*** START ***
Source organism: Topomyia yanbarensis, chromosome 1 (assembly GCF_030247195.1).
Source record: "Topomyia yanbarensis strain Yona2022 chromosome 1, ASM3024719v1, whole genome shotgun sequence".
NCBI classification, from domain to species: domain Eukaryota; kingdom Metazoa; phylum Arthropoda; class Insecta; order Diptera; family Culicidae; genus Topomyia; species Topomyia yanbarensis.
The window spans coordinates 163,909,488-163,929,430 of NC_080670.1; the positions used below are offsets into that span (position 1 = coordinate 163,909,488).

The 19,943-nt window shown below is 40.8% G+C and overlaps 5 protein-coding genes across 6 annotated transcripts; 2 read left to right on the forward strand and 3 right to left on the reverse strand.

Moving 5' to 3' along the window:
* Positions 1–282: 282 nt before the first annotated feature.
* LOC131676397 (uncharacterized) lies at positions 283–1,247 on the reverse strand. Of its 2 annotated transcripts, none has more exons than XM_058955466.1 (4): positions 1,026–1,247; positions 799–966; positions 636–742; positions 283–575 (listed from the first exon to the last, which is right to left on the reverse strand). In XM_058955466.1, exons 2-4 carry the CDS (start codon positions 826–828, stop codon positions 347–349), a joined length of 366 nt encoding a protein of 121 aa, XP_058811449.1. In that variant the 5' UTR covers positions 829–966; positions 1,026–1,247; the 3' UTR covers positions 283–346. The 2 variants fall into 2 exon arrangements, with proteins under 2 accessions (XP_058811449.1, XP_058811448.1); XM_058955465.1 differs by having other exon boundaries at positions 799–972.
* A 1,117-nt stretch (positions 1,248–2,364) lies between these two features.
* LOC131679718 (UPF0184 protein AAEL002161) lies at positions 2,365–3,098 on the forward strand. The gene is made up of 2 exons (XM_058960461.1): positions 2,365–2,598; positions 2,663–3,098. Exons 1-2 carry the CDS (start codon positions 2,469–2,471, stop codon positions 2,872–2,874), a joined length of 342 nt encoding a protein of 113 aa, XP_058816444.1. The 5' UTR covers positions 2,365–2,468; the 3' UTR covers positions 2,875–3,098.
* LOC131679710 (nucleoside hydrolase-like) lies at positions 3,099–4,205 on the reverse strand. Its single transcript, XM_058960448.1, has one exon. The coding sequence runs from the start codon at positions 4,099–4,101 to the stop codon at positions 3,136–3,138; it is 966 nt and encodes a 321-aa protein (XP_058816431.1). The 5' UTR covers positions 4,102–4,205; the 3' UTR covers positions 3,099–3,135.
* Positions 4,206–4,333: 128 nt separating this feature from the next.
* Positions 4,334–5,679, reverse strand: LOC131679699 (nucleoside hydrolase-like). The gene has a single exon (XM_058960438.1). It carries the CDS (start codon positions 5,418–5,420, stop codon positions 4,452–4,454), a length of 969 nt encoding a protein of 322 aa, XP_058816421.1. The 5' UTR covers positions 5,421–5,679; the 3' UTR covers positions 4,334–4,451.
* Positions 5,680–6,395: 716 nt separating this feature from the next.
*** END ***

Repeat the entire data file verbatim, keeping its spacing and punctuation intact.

Source organism: Topomyia yanbarensis, chromosome 1 (assembly GCF_030247195.1).
Source record: "Topomyia yanbarensis strain Yona2022 chromosome 1, ASM3024719v1, whole genome shotgun sequence".
NCBI classification, from domain to species: domain Eukaryota; kingdom Metazoa; phylum Arthropoda; class Insecta; order Diptera; family Culicidae; genus Topomyia; species Topomyia yanbarensis.
The window spans coordinates 163,909,488-163,929,430 of NC_080670.1; the positions used below are offsets into that span (position 1 = coordinate 163,909,488).

The 19,943-nt window shown below is 40.8% G+C and overlaps 5 protein-coding genes across 6 annotated transcripts; 2 read left to right on the forward strand and 3 right to left on the reverse strand.

Moving 5' to 3' along the window:
* Positions 1–282: 282 nt before the first annotated feature.
* LOC131676397 (uncharacterized) lies at positions 283–1,247 on the reverse strand. Of its 2 annotated transcripts, none has more exons than XM_058955466.1 (4): positions 1,026–1,247; positions 799–966; positions 636–742; positions 283–575 (listed from the first exon to the last, which is right to left on the reverse strand). In XM_058955466.1, exons 2-4 carry the CDS (start codon positions 826–828, stop codon positions 347–349), a joined length of 366 nt encoding a protein of 121 aa, XP_058811449.1. In that variant the 5' UTR covers positions 829–966; positions 1,026–1,247; the 3' UTR covers positions 283–346. The 2 variants fall into 2 exon arrangements, with proteins under 2 accessions (XP_058811449.1, XP_058811448.1); XM_058955465.1 differs by having other exon boundaries at positions 799–972.
* A 1,117-nt stretch (positions 1,248–2,364) lies between these two features.
* LOC131679718 (UPF0184 protein AAEL002161) lies at positions 2,365–3,098 on the forward strand. The gene is made up of 2 exons (XM_058960461.1): positions 2,365–2,598; positions 2,663–3,098. Exons 1-2 carry the CDS (start codon positions 2,469–2,471, stop codon positions 2,872–2,874), a joined length of 342 nt encoding a protein of 113 aa, XP_058816444.1. The 5' UTR covers positions 2,365–2,468; the 3' UTR covers positions 2,875–3,098.
* LOC131679710 (nucleoside hydrolase-like) lies at positions 3,099–4,205 on the reverse strand. Its single transcript, XM_058960448.1, has one exon. The coding sequence runs from the start codon at positions 4,099–4,101 to the stop codon at positions 3,136–3,138; it is 966 nt and encodes a 321-aa protein (XP_058816431.1). The 5' UTR covers positions 4,102–4,205; the 3' UTR covers positions 3,099–3,135.
* Positions 4,206–4,333: 128 nt separating this feature from the next.
* Positions 4,334–5,679, reverse strand: LOC131679699 (nucleoside hydrolase-like). The gene has a single exon (XM_058960438.1). It carries the CDS (start codon positions 5,418–5,420, stop codon positions 4,452–4,454), a length of 969 nt encoding a protein of 322 aa, XP_058816421.1. The 5' UTR covers positions 5,421–5,679; the 3' UTR covers positions 4,334–4,451.
* Positions 5,680–6,395: 716 nt separating this feature from the next.